|Open Media Alliance AV1 Is Better Than JPEG|
|Written by Kay Ewbank|
|Tuesday, 23 January 2018|
The Alliance for Open Media's work on an alternative video codec is making progress with tests in a trial version of Firefox showing that the Alliance's AV1 video compression technology produces video files that are a third smaller than those compressed by rival options.
The Alliance for Open Media is made up of some big names including Google, Mozilla, Adobe, Amazon, Netflix, IBM and Microsoft, as well as hardware companies including Intel, AMD, NVidia and Cisco. Recent new members include Facebook, and Apple. Apple joined without much publicity, presumably partially because Apple has its own rival technologies.
Apple announced in September that its HEVC video compression technology compresses video by around 40 percent. HEVC is included in iOS 11, which was introduced in September. The tests in Firefox show that the Alliance's own AVI compression technology improves on that by another 25 to 35 percent, and achieves similar improvements when compared to Google's VP9.
The Alliance's goal is to provide a patent-free video compression technology, and this has been a team effort combining teams working on Daala, Thor, and VP10 video codecs. Daala is the code-name for a video compression technology developed by Mozilla Foundation, Xiph.Org Foundation and other contributors. Thor is Cisco Systems royalty free video codec, while VP10 is developed by Google.
AV1 compresses video files before they are stored or transmitted over a network. Writing about the Firefox test on the Mozilla Hacks blog site, Google's Ralph Giles and BitMovin's Martin Smole said the two companies have partnered to bring AV1 playback with HTML5 to Firefox as the first browser to play AV1 MPEG-DASH/HLS streams.
The blog post points out that the AV1 bitstream is set to be finalized in early 2018, and there are still things that may change during development. The partners achieved the playback by ensuring that the encoder and decoder use the same version of the bitstream.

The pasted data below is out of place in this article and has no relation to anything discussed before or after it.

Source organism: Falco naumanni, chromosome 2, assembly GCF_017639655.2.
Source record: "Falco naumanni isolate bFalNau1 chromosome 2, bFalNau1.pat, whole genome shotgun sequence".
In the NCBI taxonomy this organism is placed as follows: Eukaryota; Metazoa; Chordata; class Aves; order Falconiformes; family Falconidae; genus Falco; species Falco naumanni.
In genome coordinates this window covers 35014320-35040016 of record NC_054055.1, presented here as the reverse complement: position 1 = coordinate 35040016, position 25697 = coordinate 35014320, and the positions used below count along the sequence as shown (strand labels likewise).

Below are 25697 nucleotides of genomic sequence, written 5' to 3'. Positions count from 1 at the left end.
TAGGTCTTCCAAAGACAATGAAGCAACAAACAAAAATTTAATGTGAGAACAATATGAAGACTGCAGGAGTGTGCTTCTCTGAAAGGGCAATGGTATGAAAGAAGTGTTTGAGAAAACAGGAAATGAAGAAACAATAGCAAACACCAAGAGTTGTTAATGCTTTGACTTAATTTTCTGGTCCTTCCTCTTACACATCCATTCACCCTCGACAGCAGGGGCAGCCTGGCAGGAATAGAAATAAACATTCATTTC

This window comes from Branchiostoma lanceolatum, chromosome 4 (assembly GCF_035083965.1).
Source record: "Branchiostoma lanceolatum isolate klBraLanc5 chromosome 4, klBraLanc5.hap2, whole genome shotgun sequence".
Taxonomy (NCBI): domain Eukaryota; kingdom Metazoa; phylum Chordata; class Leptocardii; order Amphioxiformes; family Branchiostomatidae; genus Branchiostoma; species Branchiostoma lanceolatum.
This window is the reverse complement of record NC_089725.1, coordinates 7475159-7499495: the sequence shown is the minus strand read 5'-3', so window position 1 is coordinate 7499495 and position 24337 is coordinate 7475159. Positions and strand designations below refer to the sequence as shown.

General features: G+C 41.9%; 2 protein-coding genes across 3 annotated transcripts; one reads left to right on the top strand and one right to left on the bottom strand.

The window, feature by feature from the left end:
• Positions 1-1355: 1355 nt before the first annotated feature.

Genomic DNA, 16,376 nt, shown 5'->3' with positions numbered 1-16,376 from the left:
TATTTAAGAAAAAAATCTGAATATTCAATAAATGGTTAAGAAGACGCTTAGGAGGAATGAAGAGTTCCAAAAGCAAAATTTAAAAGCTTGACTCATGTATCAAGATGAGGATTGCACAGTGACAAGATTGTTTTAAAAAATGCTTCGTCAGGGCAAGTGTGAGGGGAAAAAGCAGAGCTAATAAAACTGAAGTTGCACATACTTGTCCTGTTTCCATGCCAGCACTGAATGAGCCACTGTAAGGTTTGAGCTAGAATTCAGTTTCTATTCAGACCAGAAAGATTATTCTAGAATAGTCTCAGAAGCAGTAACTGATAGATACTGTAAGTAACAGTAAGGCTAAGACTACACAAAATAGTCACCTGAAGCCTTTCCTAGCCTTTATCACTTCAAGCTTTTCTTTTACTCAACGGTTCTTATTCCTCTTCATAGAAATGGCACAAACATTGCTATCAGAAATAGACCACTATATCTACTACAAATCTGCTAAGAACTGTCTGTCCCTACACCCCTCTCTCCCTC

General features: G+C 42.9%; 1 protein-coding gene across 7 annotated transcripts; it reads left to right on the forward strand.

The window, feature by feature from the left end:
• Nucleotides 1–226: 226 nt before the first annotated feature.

A test page has been prepared to demonstrate playback of MPEG-DASH test assets encoded in AV1 by the Bitmovin Encoder and played with the Bitmovin HTML5 Player (7.3.0-b7) in the Firefox Nightly browser.
The blog also noted that:
"The current state of the AV1 encoder is still far away from delivering reasonable encoding times without extensive tuning to the code base: e.g. it takes about 150 seconds on an off-the-shelf desktop computer to encode one second of video."
However, Bitmovin’s software was able to provide complete ABR test assets (multiple qualities and resolutions) of high quality in reasonable times.
While the main aim of the Alliance is to create a video compression technology, they may also be looking at still graphics image technologies too, with multiple members of the alliance reportedly interested. The aim would be to provide better compression techniques than JPEG to avoid losing details, while handling elements such as charts and text more intelligently, along with live photos that contain some elements of video. The official line is that the Alliance is concentrating on the video codec, but work is definitely ongoing. Tim Terribery of Mozilla, who is working alongside Thomas Daede on the project, says that currently the images are around 15 percent smaller than those stored in Apple's HEIC image format. There's a demo (above) comparing the rival formats that makes interesting viewing.
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|Last Updated ( Tuesday, 23 January 2018 )|